The Vancouver Sun daily newspaper reported on some of the more dramatic outcomes of social media including:  a suburban doctor and his family forced to leave home and fearful of community backlash because of their son’s actions while their son faces losing scholarship and a position on the national water polo team; several employees being fired for Facebook postings; a University of BC donor threatening to withdraw donations unless a female student, photographed looting a tuxedo store, is expelled; a 20-year-old professional mountain biker losing sponsors; and several businesses received heavy criticism for the behavior of several of their employees identified as riot participants.

As the newspaper noted:

“Vigilante retribution delivered via social media and online “name and shame” sites is delivering what may well be life sentences to riot participants while the legal system is just beginning to work its way toward due process.”

The outcome of social media and its role in this riot could have far-reaching consequences:

Christopher Schneider, a UBC sociologist and expert in criminology and social media, said the massive online reaction to the Vancouver riots is unprecedented and potentially as groundbreaking as WikiLeaks.

“There will be a lot of fallout, and we will probably see a lot of case law coming out of this.”

It will also, perhaps, change the way citizens move in the virtual world, forever. “The mob mentality has moved into cyberspace for the first time.”

Vancouver police received more than 3500 e-mail tips from the public within three days:

  • 53 with videos attached
  • 676 with links to YouTube
  • 708 with images attached
  • 1011 with hyperlinks to other social media sites other than YouTube (mostly Facebook)
  • 344 emails contain only text
  • 280 Crime Stoppers tips received
  • 900 additional emails have been received by the VPD Public Affairs Section.

The riot and social media have spun off several new terms including “apoloblogs”, “tweet bleats” and other random apologies. Read Camille Cacnio’s blog apology and Tod Maffin’s criticism as well as Nathan Kotylak’s open letter of apology. Kotylak waived his young offender status (under age17) to make this statement through his lawyer. These are just a few apologies beginning to surface by guilty participants.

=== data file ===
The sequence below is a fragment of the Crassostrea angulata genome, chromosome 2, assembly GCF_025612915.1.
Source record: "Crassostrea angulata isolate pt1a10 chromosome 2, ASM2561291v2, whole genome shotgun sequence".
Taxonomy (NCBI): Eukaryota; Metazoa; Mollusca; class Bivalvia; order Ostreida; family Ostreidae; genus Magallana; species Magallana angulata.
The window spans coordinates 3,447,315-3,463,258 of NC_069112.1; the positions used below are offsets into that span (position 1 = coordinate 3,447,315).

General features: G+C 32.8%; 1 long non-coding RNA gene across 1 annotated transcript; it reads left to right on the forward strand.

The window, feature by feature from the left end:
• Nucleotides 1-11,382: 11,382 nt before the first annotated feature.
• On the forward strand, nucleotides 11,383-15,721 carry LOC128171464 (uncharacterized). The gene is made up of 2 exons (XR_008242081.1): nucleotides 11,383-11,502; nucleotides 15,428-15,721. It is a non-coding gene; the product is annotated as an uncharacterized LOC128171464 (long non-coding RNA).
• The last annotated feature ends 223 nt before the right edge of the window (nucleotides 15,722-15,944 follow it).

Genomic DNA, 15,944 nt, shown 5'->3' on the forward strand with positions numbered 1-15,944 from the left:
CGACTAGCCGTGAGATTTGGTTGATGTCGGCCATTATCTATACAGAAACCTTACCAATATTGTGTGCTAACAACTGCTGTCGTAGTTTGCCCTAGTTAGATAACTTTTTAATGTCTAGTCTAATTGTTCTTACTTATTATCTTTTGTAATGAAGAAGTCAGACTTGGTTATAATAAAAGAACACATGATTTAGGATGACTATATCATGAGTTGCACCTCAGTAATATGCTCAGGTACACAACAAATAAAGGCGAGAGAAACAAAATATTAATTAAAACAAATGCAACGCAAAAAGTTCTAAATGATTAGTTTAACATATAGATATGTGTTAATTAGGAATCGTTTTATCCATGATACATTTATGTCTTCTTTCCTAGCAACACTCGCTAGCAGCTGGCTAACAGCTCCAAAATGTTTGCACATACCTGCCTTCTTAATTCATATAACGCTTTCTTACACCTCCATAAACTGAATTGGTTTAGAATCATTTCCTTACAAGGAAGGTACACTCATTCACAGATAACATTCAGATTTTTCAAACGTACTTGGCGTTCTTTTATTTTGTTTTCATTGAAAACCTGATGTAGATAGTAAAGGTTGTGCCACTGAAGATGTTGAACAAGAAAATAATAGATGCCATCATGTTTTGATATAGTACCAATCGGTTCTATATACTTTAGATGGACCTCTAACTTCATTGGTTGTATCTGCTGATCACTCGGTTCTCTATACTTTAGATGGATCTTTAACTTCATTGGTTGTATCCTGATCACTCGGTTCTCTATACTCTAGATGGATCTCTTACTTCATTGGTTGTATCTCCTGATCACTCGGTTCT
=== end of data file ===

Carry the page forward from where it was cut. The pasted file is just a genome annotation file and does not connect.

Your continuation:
What’s It Mean for PR?

Other than living in Vancouver and watching the riot firsthand, why do I think this is important for PR? It’s a great case study in crisis public relations. The use of social media by numerous organizations is noteworthy. The scale of citizen journalism seems unprecedented.

The use of social media as a tool to identify and investigate criminal activity is significant as is the high level of citizen participation. Community relations was highly visible. Many businesses received supportive calls and communications through social media from the public. Affected businesses thanked residents for cleanup help.

The level of public vigilante behavior during the riot and online in social media presents crisis management challenges. While social media may have been part of the cause, its reach, speed and transparency also offered support and useful channels for communications during the riot and after.

The biggest PR hurdle remains: restoring Vancouver’s world-class reputation as one of the safest, friendliest, most beautiful cities in the world.

I’m willing to bet if you browse a few social media resources below, you won’t be able to stop reading and viewing. It’s a sad but fascinating study in psychology, sociology, social media and a community’s response to a crisis both in the short-term and long-term. The implications will keep pundits and researchers busy for years.

What are your thoughts about social media’s role in this riot? Are there other important PR lessons to be learned? It’s hard to be objective here in Vancouver but it’s easy to feel sorry and embarrassed by the outcomes.

UPDATE: Sept 18, 2011

In contrast to the London riots, Vancouver police have yet to lay charges from the June 2011 riots. Citizens are bewildered. VPD recently launched a new website asking for public help identifying suspects and the results have been positive as investigations continue.

We’ve got a wide selection of crisis communications and social media resources in our PR Library. It’s open 24 x 7 and you can also sign on to our blog or get our RSS Feed directly to your favorite reader.

Photo credit: YouTube

Selection of 2011 Vancouver Riot Resources Online

Local media coverage:

National &International media coverage:

Twitter:

  • #ThisismyVancouver
  • #canucksriot
  • #riot2011

Facebook:

Blogs:

Flickr Photos:

YouTube:

Other Online Resources

City of Vancouver news releases:

Vancouver Police Department news releases:

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Author: Jeff Domansky is Editor, The PR Coach